Jockey Cap
Fryeburg, ME

Thanks to new information from the Fryeburg, ME Historical Society, we now have the complete story of this historical Maine ski area. Diane Jones and Ted Nixon provided the following information from the historical society.
The ski tow was built at Jockey Cap in 1936, and was the first rope tow in the state. Ten young business men in Fryeburg got together and formed a corporation, with each member putting in $25.00, so at a cost of $250.00, plus contributions of considerable labor from the corporation members and many of the townsmen, the Ski Tow, under the direction of Henry McIntire, was built.
In those days snow trains ran from Portland to Fryeburg and some of the young owners would go to Portland returning on the snow train busily handing out leaflets advertising the "Jockey Cap Rope Tow." Local farmers often met the trains and transported the skiers from the railroad station to the slope in their hayracks.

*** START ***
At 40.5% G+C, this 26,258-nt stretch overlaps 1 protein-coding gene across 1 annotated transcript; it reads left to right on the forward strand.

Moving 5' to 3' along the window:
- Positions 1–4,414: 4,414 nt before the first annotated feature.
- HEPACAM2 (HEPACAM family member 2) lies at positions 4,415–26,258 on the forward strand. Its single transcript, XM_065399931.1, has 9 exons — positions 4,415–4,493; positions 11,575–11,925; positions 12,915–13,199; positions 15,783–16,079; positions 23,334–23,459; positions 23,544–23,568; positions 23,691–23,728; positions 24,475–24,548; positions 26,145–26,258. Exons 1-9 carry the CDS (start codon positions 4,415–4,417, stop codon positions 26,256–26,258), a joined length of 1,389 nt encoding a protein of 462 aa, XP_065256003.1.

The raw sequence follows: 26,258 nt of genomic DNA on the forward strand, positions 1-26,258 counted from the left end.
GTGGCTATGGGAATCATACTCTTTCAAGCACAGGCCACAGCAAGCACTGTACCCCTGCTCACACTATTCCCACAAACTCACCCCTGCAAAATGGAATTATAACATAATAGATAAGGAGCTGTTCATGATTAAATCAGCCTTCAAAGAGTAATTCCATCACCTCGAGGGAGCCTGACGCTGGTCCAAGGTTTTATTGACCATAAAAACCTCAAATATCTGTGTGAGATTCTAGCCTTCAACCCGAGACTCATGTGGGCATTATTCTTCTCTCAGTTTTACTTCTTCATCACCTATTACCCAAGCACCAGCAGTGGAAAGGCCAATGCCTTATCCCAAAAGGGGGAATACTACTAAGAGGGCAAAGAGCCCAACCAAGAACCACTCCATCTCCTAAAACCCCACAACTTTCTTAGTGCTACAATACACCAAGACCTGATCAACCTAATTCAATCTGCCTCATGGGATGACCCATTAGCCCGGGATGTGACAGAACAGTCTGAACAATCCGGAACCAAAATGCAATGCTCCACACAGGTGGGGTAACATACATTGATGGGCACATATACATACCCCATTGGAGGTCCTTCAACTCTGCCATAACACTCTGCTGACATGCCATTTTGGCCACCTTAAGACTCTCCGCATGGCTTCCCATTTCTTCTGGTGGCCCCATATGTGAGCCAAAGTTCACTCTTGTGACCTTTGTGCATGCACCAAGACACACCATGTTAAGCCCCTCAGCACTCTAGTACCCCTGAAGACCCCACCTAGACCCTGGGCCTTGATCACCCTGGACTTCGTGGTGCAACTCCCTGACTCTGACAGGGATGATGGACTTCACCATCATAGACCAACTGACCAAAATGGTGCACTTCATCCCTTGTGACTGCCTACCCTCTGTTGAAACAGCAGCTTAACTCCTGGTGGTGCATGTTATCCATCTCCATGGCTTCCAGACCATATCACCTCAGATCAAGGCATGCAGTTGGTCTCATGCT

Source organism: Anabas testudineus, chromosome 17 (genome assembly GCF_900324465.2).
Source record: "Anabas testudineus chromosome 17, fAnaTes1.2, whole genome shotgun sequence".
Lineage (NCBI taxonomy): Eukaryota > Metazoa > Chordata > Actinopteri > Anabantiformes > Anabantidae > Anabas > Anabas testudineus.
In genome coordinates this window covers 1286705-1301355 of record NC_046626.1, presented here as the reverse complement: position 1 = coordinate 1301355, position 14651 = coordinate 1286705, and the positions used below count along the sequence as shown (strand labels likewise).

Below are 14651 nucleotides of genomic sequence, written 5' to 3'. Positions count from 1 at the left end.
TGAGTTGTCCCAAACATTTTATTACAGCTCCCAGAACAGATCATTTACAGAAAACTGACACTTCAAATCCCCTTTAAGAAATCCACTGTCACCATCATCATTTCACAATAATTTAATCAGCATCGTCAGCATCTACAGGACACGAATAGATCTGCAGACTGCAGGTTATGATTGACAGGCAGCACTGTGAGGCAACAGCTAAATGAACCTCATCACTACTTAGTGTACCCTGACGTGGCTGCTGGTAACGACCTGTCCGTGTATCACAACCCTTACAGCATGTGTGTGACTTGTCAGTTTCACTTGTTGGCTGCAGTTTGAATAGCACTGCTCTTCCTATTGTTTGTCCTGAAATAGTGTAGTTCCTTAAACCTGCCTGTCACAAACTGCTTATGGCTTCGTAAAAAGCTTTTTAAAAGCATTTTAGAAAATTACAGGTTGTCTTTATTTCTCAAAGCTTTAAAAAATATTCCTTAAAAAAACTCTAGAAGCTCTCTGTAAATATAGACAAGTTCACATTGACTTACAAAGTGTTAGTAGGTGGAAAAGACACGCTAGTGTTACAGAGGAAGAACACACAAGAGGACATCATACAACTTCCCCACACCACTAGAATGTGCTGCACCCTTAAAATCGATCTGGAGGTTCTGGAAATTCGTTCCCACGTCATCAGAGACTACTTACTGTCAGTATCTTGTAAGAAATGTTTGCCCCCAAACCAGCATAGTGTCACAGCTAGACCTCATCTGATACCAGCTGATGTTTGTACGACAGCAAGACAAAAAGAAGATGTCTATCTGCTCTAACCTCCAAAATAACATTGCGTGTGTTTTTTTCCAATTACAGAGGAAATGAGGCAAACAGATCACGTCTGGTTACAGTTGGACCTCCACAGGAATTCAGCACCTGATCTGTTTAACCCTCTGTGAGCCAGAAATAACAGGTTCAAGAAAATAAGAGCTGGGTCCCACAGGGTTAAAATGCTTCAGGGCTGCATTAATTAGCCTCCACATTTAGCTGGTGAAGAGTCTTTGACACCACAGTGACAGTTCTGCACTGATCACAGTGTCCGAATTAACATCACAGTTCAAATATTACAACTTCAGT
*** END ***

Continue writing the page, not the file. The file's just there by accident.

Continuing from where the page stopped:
An instructor from Plymouth, NH was hired and one afternoon a week a ski school was held. To the right of the ski tow a toboggan chute was built and chute racing became a popular sport. In this National Geographic picture, note the tow and toboggan slope.

Skiing on Jockey Cap, the land then owned by Miss Harriet Pike and Clayton Pike, flourished until 1938 when Harvey Gibson came to N. Conway, NH, and the Cranmore Mountain Skimobile was built.

Subsquently the Jockey Cap Rope Tow was sold to Cornish, Maine and each member of the corporation received $17.00 back on their investment (NELSAP note...currently have no data on an area in Cornish. Will continue to research)
Today, the area has totally grown in and is unrecognizable. A brief area with an important history, being the first true downhill area in Maine.

Here's one listing from a guidebook, likely a year after it closed.

(Skier's Guide to New England)
Open slope
1/4 mile long
300 feet wide, vertical 300 feet, slope of 24 degrees
Top intermediates, bottom, novice
Ski tow
The tow actually had a vertical of 100 feet, and was 500 feet long

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